Long regarded as the ultimate culinary luxury, foie gras de canard is the liver of specially fattened duck. The satiny-smooth foie gras de canard spread was served with warm slices of crusty bread. Pat and I devoured it before our appetizers even came out. It’s rare that we are able to taste such a French fine cuisine since it is not cheap to come by and it paired great with the Bellini!
ENTREE: SCOTTISH SMOKED SALMON, HAND CARVED AT THE TABLE, TRADITIONAL GARNISH
I started with thinly sliced pieces of hand carved smoked salmon to refresh the palate. The Scottish smoked salmon was brought to our table and hand carved into thin slices right before our eyes providing much theater. Now that is what I call high class. The waiter then came over and offered me a variety of seasonings to drizzle on top of the salmon. I went with my go-to’s – some simple parsley and lemon. Scottish salmon is deemed to be the king of all salmons and the naturally pink color and smell of mine reiterated this point. Soft and velvety, not watery and not too salty, this is definitely a meal for any and all smoked salmon connoisseurs.
ENTREE: FRENCH SOFT BLACK PUDDING, CARAMELIZED APPLE, MADEIRA SAUCE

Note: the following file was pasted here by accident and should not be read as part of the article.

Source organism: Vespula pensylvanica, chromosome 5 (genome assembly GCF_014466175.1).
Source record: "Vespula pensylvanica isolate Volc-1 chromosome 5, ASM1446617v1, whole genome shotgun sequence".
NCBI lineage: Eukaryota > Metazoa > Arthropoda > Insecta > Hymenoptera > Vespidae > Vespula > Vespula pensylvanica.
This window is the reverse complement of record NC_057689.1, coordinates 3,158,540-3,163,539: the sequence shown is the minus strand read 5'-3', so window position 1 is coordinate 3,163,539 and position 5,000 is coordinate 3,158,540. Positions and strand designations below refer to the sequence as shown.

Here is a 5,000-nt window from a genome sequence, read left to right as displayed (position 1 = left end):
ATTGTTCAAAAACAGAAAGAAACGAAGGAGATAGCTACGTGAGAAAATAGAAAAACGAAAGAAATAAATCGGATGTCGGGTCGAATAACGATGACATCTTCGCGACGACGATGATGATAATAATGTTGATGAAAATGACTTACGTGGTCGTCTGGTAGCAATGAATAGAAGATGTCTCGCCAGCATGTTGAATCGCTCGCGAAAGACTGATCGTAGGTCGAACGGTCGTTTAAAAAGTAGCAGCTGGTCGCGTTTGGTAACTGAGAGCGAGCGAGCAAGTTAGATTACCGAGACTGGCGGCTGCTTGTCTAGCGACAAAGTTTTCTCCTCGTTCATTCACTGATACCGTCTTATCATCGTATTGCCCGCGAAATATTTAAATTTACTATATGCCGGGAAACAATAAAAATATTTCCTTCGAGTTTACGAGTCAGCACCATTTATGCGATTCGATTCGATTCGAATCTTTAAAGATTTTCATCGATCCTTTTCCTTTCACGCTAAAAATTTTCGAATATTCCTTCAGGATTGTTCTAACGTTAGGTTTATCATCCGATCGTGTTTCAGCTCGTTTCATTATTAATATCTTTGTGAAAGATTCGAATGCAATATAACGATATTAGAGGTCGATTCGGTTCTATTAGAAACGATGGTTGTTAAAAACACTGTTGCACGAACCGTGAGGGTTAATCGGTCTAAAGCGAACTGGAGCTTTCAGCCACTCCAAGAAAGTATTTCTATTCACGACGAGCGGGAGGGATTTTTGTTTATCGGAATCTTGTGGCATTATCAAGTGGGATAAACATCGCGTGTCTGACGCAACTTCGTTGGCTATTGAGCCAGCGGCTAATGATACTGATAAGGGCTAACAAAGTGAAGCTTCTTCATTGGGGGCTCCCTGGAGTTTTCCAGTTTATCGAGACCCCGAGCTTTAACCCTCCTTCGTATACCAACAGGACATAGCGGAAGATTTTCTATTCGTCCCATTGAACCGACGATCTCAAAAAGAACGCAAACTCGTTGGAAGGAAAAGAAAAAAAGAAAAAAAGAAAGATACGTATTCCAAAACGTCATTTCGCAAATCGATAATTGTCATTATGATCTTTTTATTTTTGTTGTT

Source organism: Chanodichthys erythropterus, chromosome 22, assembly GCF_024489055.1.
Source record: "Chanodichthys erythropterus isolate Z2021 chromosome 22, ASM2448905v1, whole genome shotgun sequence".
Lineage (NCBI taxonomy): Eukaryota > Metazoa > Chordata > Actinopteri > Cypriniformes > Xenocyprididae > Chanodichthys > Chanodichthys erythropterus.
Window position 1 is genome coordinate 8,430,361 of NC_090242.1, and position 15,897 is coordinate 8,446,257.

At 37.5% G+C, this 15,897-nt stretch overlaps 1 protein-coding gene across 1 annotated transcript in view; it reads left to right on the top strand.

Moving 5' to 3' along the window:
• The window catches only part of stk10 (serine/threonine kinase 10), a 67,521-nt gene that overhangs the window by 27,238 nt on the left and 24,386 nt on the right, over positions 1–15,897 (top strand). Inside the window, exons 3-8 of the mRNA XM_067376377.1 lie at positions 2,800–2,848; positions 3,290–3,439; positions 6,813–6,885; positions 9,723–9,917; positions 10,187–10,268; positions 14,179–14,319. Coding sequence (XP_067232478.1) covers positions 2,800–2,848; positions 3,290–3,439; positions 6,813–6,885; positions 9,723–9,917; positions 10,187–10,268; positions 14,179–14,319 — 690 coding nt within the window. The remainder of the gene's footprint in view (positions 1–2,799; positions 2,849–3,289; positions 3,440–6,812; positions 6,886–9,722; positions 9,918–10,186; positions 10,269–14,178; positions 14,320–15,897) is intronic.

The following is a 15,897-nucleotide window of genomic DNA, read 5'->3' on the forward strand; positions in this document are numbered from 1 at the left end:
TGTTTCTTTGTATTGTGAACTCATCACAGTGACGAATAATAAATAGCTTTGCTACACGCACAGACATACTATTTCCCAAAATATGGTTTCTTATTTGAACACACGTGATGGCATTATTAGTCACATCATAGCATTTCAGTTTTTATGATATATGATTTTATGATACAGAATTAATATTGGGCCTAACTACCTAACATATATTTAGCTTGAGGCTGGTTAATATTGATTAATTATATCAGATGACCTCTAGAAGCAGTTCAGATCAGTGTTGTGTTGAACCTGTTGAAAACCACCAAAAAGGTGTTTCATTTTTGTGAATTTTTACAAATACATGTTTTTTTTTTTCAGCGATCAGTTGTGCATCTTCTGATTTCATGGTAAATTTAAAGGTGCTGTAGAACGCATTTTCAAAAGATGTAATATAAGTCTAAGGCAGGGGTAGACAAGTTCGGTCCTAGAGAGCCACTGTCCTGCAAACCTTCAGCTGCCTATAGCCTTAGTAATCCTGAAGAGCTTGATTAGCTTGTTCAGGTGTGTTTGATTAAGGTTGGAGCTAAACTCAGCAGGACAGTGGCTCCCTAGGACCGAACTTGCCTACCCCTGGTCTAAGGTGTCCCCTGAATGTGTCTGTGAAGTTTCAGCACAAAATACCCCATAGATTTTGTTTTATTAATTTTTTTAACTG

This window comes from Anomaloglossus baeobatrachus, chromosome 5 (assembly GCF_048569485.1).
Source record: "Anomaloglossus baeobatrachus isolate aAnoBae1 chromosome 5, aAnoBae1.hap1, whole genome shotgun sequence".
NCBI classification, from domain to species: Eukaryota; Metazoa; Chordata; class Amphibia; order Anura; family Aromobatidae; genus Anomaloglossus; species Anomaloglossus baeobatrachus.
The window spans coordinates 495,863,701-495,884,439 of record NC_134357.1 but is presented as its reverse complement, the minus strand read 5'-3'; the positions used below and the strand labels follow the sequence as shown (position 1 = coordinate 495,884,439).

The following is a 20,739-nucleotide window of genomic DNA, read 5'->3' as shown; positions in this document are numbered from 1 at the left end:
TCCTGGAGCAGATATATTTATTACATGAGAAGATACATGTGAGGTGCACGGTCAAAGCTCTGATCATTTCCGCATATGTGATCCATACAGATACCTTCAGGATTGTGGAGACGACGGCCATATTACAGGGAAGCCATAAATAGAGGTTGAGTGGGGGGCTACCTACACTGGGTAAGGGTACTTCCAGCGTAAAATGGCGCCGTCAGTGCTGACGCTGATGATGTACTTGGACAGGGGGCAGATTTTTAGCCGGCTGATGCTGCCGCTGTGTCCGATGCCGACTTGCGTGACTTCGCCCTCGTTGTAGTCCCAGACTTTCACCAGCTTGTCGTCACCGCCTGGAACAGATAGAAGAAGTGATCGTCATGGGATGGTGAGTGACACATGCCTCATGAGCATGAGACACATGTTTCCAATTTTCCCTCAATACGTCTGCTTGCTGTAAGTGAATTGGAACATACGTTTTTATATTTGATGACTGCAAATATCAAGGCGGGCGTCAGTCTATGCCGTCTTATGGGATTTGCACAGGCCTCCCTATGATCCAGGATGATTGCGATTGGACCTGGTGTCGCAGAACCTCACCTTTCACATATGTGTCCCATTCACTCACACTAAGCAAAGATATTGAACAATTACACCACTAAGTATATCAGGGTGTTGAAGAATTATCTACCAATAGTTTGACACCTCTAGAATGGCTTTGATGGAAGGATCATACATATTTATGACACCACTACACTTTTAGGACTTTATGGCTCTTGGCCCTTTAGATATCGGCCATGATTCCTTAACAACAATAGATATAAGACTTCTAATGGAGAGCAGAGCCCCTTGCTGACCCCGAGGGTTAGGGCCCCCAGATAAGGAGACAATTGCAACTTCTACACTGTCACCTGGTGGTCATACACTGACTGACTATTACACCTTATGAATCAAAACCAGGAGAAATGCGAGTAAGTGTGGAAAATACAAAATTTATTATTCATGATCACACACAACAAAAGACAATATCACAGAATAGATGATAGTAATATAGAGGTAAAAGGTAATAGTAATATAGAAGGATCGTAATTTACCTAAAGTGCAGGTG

Pat was leaning towards the salmon as well but thanks to ottos recommendation, had the Boudin Noir instead. We had never heard of black pudding and had no idea what to expect. For those of you who like us are clueless about black pudding, it is a rich pork sausage made of pigs blood flavored with spices and packed with a healthy dose of iron to ward off the winter blues. Paired with sweet apples and Madeira sauce, a French brown sauce prepared with Madeira wine and peppercorns, the incredibly soft pork melted in Pat’s mouth as his eyes flew wide open at his first bite—“AMAZING.” Blood pudding didn’t really seem appealing to me (after all…it’s boiled pig blood!), but given Pat’s reaction I decided to give it a try—likewise, “AMAZING.” It is a must for this time of year in England. The rich sweetness of the Madeira wine blends well with the meat, which is a typical addition to English food. The level of detail in this traditional dish made it the unexpected star of Pat’s meal.